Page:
American's stocks of yellow fever vaccines are set to run out this summer, the country's Centres for Disease Control and Prevention (CDC) has warned. In the body's Morbidity and Mortality Weekly report issued on Friday (28 April), it said it expected "a complete depletion of yellow fever vaccine available for the immunisation of US travellers by mid-2017".

According to the report by the CDC, the only US-approved vaccination had experienced manufacturing problems, which had led to the shortage.

Though the CDC and Food and Drug Administration (FDA) were said to be brokering a deal with multi-national pharmaceutical company Sanofi, allowing access to its vaccine division's drug at a limited number of sites, the shortage was not expected to be fully available until mid-2018.

Yellow fever is a serious viral infection, spread from human-to-human by the bites of infected mosquitoes, and can present with flu-like symptoms. In more serious cases, symptoms include jaundice, kidney failure or bleeding from the nose, mouth, eyes or stomach, which can be fatal, but it is preventable by vaccination.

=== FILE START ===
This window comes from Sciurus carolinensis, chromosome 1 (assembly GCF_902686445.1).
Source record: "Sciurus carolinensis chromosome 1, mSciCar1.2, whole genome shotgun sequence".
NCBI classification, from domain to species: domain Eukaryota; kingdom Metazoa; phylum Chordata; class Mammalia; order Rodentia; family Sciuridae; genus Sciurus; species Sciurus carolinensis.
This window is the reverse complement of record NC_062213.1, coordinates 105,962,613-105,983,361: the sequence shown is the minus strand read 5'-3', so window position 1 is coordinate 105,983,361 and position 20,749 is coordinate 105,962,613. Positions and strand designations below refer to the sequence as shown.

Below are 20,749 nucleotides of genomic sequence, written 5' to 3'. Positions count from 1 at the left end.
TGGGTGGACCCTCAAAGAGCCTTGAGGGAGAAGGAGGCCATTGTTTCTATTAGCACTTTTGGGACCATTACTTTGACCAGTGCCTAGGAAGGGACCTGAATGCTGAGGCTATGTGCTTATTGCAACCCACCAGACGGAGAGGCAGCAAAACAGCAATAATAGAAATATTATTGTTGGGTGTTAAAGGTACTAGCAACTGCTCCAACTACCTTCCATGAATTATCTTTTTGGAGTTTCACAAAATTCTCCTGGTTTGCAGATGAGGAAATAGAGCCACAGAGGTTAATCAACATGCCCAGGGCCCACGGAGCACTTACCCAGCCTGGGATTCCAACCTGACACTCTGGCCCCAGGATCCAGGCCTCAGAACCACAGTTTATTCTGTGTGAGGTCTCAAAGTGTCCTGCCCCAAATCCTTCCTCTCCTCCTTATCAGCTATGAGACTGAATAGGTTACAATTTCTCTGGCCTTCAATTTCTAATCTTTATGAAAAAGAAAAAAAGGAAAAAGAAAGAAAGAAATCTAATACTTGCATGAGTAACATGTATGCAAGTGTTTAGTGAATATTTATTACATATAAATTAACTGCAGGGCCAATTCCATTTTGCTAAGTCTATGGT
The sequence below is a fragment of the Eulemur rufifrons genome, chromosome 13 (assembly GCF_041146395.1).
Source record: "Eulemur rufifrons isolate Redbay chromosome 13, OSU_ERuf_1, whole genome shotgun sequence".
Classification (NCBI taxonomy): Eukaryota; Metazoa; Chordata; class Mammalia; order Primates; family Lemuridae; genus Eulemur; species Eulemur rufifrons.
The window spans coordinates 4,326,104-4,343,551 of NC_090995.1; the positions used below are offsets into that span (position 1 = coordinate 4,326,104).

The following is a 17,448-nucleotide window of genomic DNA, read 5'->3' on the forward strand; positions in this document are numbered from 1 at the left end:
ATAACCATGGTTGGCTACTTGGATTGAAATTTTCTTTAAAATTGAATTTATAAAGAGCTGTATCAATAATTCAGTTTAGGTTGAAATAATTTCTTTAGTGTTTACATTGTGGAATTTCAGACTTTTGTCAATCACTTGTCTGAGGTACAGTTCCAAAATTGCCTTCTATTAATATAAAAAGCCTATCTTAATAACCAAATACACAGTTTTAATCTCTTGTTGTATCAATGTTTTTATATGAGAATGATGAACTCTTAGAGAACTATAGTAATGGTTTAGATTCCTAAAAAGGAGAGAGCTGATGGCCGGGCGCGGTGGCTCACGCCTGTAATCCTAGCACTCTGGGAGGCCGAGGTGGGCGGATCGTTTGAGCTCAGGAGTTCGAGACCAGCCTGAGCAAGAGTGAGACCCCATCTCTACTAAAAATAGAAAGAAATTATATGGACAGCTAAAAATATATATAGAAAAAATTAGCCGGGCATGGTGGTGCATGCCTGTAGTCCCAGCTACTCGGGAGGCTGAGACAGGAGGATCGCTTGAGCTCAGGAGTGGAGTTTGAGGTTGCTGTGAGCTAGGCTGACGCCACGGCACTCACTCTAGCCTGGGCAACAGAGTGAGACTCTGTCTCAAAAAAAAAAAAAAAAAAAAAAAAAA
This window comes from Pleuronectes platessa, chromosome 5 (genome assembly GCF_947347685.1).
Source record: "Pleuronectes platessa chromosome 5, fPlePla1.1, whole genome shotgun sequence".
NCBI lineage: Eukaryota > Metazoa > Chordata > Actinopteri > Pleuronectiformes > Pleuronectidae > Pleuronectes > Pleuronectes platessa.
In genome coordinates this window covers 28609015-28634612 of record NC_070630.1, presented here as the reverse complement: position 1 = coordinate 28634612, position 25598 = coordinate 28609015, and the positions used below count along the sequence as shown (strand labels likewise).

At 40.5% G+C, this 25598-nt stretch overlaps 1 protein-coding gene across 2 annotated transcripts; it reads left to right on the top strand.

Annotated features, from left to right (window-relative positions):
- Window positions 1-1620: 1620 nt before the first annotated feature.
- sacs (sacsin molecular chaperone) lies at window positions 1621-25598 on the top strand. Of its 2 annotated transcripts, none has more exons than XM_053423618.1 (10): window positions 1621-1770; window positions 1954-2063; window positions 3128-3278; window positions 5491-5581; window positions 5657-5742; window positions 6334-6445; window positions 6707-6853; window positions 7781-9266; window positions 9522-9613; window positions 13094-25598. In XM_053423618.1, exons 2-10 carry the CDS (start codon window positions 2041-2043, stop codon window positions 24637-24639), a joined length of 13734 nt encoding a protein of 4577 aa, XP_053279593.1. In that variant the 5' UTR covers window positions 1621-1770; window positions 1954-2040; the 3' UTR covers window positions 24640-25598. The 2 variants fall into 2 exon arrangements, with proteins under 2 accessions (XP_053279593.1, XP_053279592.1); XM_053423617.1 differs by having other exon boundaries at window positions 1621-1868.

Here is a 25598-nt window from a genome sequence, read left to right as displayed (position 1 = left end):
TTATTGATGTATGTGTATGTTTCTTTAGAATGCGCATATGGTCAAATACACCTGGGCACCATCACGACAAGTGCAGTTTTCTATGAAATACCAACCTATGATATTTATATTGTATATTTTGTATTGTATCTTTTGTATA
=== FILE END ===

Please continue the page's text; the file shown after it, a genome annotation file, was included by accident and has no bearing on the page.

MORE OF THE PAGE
Yellow fever vaccination is recommended for travel to large parts of Africa, as well as almost the entire continent of South America, excluding Chile and Argentina, and the edge of the continent's eastern coast. According to NHS advice, some countries deny entry to those without certification of vaccination while others will demand a certification to re-enter from an affected country without certification.

The report states that eight million US residents travelled to 42 countries in which the virus is endemic. However, there were only thought to be 10 cases of the virus in travellers returning to the US and Europe from an affected country.

The most recent, worst outbreak of the disease was in Angola in 2015, spreading to the Democratic Republic of Congo. It caused 965 cases between 2015 and 2017.

Yellow fever vaccinations last 10 years, after which they require a booster.

Yellow fever is caused by bites of infected mosquitoes REUTERS/Jim Gathany/CDC